The music of Viet Cong is almost dizzyingly intricate and dazzling, with songs consisting of hundreds of little tiny parts that sometimes work together, sometimes in opposition. Usually music that pays such close attention to detail can seem mannered or precious, but on stage at SXSW's Hype Hotel on Thursday (March 19), they delivered those songs with ragged energy, sounding more fitful and explosive than buttoned-down and mechanical.

Part of that is owed to the sandy, baritone vocals of frontman Matt Flegel. They scraped along the bottom of each song, sometimes gruff and hoarse, sometimes full and resonant, but always decidedly at odds with the crystalline, pirouetting guitars.

On "Unconscious Melody, he hollered against the softly glowing guitars, sounding aggrieved and determined all at once. Like many of Viet Cong's songs, that one takes a hard left halfway through, pausing for the drums to do a stutter-step, which is mimicked by the guitars before the whole thing resumes. They drop paragraphs of sound like that into all of their songs; another hard-charging number reinvented itself halfway through with a lengthy section of braided, harmonic guitars, delivering notes that seemed to be shadowing each other in real-time.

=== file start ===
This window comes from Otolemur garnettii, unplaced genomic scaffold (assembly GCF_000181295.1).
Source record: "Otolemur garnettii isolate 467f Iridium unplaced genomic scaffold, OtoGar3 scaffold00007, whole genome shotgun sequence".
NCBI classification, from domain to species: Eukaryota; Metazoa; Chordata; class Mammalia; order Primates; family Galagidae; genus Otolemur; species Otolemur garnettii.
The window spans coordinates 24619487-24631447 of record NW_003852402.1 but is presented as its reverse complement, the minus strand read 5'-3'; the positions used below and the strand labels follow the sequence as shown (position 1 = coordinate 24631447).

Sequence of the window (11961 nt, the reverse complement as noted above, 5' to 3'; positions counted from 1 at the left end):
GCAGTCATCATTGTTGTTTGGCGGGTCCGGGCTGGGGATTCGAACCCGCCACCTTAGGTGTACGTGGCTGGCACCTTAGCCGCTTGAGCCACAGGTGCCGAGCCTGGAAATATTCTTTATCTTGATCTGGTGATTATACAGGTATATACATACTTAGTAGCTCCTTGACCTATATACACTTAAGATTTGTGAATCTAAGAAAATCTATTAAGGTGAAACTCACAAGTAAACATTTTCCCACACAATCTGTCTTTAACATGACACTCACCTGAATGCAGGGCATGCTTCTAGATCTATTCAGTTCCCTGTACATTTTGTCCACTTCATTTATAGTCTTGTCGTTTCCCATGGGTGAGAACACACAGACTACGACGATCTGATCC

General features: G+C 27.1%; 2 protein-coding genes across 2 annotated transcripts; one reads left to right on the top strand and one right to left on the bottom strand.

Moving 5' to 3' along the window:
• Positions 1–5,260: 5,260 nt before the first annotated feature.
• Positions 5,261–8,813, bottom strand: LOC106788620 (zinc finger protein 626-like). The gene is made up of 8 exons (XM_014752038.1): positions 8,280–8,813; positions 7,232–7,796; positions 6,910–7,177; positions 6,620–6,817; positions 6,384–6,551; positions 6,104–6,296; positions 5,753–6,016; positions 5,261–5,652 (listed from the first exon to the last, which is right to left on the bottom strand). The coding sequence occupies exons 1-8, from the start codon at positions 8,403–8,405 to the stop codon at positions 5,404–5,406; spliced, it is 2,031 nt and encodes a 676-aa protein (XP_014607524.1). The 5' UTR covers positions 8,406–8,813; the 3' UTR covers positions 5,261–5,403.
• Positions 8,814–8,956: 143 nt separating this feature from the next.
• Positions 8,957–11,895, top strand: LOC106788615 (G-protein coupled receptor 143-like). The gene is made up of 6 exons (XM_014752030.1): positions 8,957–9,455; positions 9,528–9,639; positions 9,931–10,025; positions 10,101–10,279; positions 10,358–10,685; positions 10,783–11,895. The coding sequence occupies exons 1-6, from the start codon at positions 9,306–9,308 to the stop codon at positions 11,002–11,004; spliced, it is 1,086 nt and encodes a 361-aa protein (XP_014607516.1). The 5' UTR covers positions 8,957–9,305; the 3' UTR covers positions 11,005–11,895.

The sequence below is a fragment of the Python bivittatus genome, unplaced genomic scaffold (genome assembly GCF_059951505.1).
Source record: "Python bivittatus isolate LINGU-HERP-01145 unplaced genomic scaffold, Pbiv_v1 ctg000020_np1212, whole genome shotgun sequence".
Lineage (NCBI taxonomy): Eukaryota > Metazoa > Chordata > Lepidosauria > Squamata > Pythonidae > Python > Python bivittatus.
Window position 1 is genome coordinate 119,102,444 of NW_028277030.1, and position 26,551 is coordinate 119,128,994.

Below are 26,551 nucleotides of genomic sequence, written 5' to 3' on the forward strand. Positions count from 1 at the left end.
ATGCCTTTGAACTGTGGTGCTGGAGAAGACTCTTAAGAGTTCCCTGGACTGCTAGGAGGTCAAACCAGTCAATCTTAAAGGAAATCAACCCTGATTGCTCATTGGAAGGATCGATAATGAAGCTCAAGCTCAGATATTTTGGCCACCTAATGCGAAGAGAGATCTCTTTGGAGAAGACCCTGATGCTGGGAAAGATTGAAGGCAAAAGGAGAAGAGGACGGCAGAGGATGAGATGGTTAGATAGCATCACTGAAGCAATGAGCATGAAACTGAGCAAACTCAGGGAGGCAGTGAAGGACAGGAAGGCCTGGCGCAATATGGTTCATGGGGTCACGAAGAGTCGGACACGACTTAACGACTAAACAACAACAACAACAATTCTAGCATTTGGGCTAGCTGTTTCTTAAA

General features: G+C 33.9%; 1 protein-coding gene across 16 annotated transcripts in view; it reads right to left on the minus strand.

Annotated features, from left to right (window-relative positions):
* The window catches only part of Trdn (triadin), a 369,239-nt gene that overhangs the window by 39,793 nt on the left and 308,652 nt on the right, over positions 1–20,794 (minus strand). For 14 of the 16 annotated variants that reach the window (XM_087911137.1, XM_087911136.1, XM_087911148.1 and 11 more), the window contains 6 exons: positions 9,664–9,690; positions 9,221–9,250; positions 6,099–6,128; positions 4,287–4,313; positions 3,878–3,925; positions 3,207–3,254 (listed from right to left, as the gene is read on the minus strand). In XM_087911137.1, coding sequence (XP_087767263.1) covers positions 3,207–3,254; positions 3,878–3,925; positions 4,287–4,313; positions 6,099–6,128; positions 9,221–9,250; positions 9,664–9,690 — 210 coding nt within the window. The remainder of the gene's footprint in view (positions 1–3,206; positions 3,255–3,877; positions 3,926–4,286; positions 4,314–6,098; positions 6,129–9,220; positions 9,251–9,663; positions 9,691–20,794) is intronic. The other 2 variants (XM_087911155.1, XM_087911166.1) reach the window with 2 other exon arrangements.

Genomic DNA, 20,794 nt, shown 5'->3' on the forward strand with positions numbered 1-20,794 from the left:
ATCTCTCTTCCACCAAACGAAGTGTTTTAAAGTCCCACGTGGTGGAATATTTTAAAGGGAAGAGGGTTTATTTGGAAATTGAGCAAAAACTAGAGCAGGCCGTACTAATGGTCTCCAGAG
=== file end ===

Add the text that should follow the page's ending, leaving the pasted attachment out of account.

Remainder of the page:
They were also masters of dynamic; "Neon Streets" was tense and taut, an elastic riff stretching and snapping over and over, seeming closer to breaking with each go-round. Flegl's vocals dragged underneath like an anchor across the ocean floor, kicking up handfuls of grit and grain with each syllable.

Their set was a meticulous wonder, proof that power and proficiency need not be mutually exclusive.

Brought to you by Mazda, official automobile sponsor of #HypeON.

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